Funding the nation's surface transportation system has been on the Government Accountability Office’s biannual high risk list since 2007. The strains on the transportation system are amplified by shifting demographics, the need to transport the goods and services to support a growing economy, rapid development of new technologies, and the federal government's financial condition and fiscal outlook.
On May 1, Arizona State University hosted the National Academy of Public Administration, the National Academy of Construction, the American Geographical Society and leaders from across the country for a one-day summit. The summit’s focus was to explore the potential for GIS technology to inform the development of a national infrastructure map that could help prioritize and motivate infrastructure investment.
As the assembled group quickly learned, technology is not the problem. We heard from the Southern California Association of Governments, the Maricopa Association of Governments, the Puget Sound Regional Commission, and the Massachusetts Department of Transportation. All are currently using and integrating geospatial data from multiple sources to provide comprehensive assessments and visualizations of current transportation infrastructure systems and future requirements. These innovative regions are using their transportation maps to inform integrated road and rail maintenance schedules, test theories about incentives that change individual transportation decisions, and model economic development strategies.
Far more challenging than deploying GIS technology is the development of a strategy at the federal level to integrate the variety of mapping and data sources into a comprehensive national program. The summit attendees specifically identified the need to develop standards around various types of geospatial data to enable sharing across sources and consumers; to fund the deployment of a baseline level of assets that would provide national coverage of, and access to, geo-located data; and to assign responsibility at the federal level to a national strategy leader to manage and implement the project. These challenges all fall squarely in the realm of public administration.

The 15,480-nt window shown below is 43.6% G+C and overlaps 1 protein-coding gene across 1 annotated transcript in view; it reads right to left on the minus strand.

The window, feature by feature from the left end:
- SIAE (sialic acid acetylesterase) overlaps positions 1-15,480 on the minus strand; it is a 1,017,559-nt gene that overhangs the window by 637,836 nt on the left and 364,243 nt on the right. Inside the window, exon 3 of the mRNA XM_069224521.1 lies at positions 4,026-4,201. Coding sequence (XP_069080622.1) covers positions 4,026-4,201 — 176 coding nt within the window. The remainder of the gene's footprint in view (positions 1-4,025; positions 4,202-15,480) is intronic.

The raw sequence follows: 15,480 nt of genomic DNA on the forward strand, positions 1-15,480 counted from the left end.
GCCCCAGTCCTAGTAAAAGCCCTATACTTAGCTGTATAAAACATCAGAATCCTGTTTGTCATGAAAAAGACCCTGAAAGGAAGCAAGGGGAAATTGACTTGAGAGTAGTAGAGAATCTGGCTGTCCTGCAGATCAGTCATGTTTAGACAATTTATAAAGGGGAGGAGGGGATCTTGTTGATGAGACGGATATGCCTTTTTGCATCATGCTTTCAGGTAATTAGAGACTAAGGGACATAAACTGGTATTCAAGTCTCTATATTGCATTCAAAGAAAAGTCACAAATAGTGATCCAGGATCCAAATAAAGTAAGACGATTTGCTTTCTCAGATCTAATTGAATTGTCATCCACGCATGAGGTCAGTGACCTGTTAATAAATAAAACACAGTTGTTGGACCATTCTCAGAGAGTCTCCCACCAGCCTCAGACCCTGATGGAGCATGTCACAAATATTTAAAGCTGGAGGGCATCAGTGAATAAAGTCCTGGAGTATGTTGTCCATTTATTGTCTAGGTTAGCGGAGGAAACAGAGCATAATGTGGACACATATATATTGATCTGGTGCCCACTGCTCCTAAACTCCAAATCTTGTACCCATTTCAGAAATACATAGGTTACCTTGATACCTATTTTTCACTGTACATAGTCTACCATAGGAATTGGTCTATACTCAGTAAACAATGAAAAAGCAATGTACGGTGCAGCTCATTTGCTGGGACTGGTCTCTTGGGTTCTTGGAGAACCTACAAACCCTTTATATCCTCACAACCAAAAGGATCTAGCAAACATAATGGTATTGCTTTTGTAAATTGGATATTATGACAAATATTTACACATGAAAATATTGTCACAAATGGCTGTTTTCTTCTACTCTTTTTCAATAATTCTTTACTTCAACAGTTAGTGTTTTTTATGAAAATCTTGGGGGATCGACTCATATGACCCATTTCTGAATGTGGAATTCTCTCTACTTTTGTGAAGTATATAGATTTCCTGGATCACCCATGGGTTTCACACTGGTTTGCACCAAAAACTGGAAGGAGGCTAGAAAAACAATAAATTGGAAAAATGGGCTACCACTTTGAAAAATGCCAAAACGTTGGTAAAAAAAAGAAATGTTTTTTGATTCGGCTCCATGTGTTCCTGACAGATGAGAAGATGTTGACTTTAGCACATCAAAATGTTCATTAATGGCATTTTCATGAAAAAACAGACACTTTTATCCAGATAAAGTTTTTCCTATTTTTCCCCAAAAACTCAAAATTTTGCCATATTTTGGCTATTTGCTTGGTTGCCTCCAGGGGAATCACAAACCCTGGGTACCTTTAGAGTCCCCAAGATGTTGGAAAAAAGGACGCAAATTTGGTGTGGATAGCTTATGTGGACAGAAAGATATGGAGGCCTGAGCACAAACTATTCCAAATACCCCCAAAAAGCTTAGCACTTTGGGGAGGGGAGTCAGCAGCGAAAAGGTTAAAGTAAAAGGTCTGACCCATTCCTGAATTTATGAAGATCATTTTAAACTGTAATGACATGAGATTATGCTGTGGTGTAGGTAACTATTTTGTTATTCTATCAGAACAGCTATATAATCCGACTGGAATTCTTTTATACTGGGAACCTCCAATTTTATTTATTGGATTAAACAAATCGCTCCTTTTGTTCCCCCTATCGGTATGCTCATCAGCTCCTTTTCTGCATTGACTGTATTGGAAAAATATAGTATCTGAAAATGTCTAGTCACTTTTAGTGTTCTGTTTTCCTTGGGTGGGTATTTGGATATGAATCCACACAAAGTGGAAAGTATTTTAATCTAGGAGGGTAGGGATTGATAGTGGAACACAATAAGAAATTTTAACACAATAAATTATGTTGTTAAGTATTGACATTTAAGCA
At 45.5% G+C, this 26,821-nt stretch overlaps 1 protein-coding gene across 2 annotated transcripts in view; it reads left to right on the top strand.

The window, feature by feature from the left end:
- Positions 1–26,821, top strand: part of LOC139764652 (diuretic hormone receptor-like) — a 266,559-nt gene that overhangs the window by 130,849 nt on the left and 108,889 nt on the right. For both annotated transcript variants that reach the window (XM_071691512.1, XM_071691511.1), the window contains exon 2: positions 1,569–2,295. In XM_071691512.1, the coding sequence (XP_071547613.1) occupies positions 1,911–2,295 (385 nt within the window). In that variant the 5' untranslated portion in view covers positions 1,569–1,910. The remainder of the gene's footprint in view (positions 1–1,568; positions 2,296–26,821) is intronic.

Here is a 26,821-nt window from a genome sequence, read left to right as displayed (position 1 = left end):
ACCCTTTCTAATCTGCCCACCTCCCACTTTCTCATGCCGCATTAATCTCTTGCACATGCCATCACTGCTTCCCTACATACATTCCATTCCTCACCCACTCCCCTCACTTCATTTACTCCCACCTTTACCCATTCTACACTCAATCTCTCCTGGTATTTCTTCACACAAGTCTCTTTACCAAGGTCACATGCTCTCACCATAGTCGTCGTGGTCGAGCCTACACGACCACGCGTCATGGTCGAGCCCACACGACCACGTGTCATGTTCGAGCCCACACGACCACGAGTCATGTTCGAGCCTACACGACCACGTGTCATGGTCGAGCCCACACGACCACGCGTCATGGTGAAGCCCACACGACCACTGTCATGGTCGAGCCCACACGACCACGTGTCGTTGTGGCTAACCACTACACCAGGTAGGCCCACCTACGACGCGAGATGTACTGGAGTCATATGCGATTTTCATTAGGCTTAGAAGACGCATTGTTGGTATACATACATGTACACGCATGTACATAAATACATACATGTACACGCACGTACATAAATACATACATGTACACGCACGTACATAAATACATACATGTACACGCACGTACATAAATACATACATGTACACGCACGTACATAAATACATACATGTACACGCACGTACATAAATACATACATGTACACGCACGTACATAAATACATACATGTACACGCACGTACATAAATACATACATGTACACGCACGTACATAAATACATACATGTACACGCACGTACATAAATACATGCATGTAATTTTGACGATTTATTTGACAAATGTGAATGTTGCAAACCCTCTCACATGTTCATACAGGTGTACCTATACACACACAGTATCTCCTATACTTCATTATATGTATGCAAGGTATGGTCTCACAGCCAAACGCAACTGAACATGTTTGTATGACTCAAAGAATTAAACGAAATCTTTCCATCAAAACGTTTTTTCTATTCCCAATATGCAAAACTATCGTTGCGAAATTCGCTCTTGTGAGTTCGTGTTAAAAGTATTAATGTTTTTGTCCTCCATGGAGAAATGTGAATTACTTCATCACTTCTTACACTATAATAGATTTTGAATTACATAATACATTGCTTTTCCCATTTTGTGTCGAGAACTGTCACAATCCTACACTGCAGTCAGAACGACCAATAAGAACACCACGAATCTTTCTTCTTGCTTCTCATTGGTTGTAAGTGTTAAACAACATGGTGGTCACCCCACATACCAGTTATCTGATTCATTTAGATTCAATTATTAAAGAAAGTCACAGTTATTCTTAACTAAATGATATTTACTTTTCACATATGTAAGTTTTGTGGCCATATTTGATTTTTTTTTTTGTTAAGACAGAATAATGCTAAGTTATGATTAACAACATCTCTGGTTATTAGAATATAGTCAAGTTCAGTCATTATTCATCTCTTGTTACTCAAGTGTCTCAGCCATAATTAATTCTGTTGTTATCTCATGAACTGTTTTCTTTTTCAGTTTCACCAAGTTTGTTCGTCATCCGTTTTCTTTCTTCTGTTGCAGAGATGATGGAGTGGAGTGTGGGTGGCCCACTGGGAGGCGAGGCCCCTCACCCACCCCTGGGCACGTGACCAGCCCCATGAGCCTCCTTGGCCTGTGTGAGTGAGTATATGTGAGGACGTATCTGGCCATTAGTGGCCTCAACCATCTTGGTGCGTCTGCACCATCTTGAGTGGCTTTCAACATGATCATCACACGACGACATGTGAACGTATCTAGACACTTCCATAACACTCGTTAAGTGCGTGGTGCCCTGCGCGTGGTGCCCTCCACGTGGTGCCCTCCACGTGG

Well-executed public administration can support the inherently political process of priority setting that requires the recognition of mutual interest and deal-making, and provide the framework for success. It is up to public administrators to make the case for investing in those cross-boundary assets that form the critical nodes of so many infrastructure networks, and compelling maps can mobilize constituencies to take public actions that generate common value.
Attendees also identified research opportunities that would address knowledge gaps in the area of national infrastructure mapping. Dr. Michael Crow, President of Arizona State University, and Dr. Jonathan Koppell, Dean of ASU’s School of Public Affairs, are committing ASU to expand this one-day summit conversation through the establishment of new university-level interdisciplinary research initiatives at ASU that integrate their Schools of Public Affairs, Geographical Sciences, and Sustainable Engineering and the Built Environment.
There are similar types of public administration challenges across a myriad of spheres and sectors that could benefit from this integrated approach, bringing together public administrators, academics and expert practitioners to develop governance approaches that encourage innovation while still protecting public interests. The National Academy of Public Administration, through its Fellows and its networks, intends be a catalyst for these kinds of conversations that can advance solutions for the most important policy issues facing our country today.